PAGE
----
Various forms of discrimination against LGBTQ individuals reported to support groups
By LEOW YANGFA, EXECUTIVE DIRECTOR, OOGACHAGA
Published 20 SEPTEMBER, 2018 UPDATED 24 SEPTEMBER, 2018
I refer to the report, "No discrimination against LGBTQ community at work, in housing and education here: Ong Ye Kung" (Sept 14).
We are deeply concerned that Education Minister Ong Ye Kung may have been inaccurately advised by his staff members when he made this statement regarding the level of discrimination faced by the lesbian, gay, bisexual, transgender and queer (LGBTQ) community in Singapore.
Discrimination, rejection and hostility on the basis of one's sexual orientation and/or gender identity, also known as homophobia and transphobia, are often reported to us — a non-profit organisation working with many LGBTQ and gender-diverse individuals, couples and families — by those who experienced them.
In March 2012, we conducted a survey to understand the possible links between experiences of homophobia or transphobia and the health impact on LGBTQ individuals here.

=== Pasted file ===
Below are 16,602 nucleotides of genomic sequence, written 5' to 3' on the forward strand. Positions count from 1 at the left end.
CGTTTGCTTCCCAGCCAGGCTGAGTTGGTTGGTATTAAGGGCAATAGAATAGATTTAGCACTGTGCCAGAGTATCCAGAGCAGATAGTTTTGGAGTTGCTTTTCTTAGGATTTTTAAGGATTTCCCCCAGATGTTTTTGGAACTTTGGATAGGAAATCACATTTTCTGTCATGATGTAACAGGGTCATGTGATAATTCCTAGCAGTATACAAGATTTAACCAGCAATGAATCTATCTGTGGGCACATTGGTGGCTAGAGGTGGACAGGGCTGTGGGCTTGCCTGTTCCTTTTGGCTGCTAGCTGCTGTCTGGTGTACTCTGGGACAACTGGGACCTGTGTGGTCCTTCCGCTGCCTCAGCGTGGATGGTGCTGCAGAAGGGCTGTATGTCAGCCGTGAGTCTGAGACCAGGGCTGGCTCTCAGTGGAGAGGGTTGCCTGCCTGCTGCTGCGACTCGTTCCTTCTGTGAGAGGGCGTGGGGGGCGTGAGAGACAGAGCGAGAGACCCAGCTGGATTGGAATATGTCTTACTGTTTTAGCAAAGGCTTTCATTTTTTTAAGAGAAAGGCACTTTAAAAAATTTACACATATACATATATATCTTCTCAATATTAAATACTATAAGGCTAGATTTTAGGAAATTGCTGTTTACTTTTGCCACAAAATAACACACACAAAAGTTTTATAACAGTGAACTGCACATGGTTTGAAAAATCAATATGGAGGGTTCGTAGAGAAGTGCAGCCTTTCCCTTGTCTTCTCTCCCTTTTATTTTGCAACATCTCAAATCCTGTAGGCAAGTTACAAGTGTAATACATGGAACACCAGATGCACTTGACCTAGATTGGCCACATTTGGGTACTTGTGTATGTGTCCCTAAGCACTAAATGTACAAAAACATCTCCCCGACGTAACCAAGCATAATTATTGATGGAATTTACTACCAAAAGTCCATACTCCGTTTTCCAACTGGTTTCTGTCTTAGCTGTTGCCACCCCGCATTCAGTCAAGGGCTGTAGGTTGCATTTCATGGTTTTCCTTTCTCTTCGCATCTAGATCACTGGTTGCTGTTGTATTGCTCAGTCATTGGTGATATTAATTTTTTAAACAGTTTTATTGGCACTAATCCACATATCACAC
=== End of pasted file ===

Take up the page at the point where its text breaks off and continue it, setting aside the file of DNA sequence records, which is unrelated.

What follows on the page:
The study found that 60.2 per cent of respondents have had homophobic or transphobic experiences. The incidence rate was highest among transgender women (94.4 per cent), followed by gay and bisexual men (62.5 per cent). Most respondents reported experiencing these in school and from the general population.
More significantly, LGBTQ individuals who reported having homophobic or transphobic experiences also reported a significantly higher incidence rate of self-reported behavioural issues, such as suicidal thoughts and attempts, and an increased risk of poor mental health. This correlates with evidence from international research.
Different LGBTQ groups in Singapore also report different forms of discrimination that their service-users, volunteers and members have experienced. These include bullying in school, harassment on the streets and online, and rejection by healthcare providers.
The T Project, a shelter for homeless transgender persons, was not granted registration as a non-profit group by the authorities on the basis that their services were "contrary to national interests".
Even as we continue to debate whether Section 377A of the Penal Code should be repealed, let us also recognise and acknowledge that experiences of discrimination are very real for the LGBTQ community in Singapore.
As a developed first world country, the responsibility lies in everyone of us — government, community, individuals — to eradicate that and ensure equality for all Singaporeans.